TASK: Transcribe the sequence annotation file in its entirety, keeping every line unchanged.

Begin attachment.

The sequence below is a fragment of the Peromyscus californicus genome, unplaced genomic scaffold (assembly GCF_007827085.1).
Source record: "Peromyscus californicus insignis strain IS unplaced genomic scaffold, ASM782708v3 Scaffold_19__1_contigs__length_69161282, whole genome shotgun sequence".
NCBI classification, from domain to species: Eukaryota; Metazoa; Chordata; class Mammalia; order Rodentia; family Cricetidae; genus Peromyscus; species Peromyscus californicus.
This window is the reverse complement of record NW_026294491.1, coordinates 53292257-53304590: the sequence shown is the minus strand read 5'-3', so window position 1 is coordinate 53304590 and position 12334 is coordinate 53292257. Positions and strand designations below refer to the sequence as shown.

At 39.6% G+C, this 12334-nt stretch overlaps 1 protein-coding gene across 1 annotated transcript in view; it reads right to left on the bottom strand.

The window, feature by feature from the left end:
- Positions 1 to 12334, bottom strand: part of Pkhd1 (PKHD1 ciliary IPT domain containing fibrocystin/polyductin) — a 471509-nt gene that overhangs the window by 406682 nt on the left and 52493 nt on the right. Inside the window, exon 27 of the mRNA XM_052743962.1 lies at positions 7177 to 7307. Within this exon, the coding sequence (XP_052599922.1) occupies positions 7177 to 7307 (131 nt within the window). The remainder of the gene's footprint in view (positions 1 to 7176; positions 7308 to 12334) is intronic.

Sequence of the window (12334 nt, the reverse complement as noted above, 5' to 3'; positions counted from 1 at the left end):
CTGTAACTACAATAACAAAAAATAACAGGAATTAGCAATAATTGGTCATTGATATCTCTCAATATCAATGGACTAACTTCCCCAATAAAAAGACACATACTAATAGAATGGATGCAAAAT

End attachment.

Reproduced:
The sequence below is a fragment of the Peromyscus californicus genome, unplaced genomic scaffold (assembly GCF_007827085.1).
Source record: "Peromyscus californicus insignis strain IS unplaced genomic scaffold, ASM782708v3 Scaffold_19__1_contigs__length_69161282, whole genome shotgun sequence".
NCBI classification, from domain to species: Eukaryota; Metazoa; Chordata; class Mammalia; order Rodentia; family Cricetidae; genus Peromyscus; species Peromyscus californicus.
This window is the reverse complement of record NW_026294491.1, coordinates 53292257-53304590: the sequence shown is the minus strand read 5'-3', so window position 1 is coordinate 53304590 and position 12334 is coordinate 53292257. Positions and strand designations below refer to the sequence as shown.

At 39.6% G+C, this 12334-nt stretch overlaps 1 protein-coding gene across 1 annotated transcript in view; it reads right to left on the bottom strand.

The window, feature by feature from the left end:
- Positions 1 to 12334, bottom strand: part of Pkhd1 (PKHD1 ciliary IPT domain containing fibrocystin/polyductin) — a 471509-nt gene that overhangs the window by 406682 nt on the left and 52493 nt on the right. Inside the window, exon 27 of the mRNA XM_052743962.1 lies at positions 7177 to 7307. Within this exon, the coding sequence (XP_052599922.1) occupies positions 7177 to 7307 (131 nt within the window). The remainder of the gene's footprint in view (positions 1 to 7176; positions 7308 to 12334) is intronic.

Sequence of the window (12334 nt, the reverse complement as noted above, 5' to 3'; positions counted from 1 at the left end):
CTGTAACTACAATAACAAAAAATAACAGGAATTAGCAATAATTGGTCATTGATATCTCTCAATATCAATGGACTAACTTCCCCAATAAAAAGACACATACTAATAGAATGGATGCAAAAT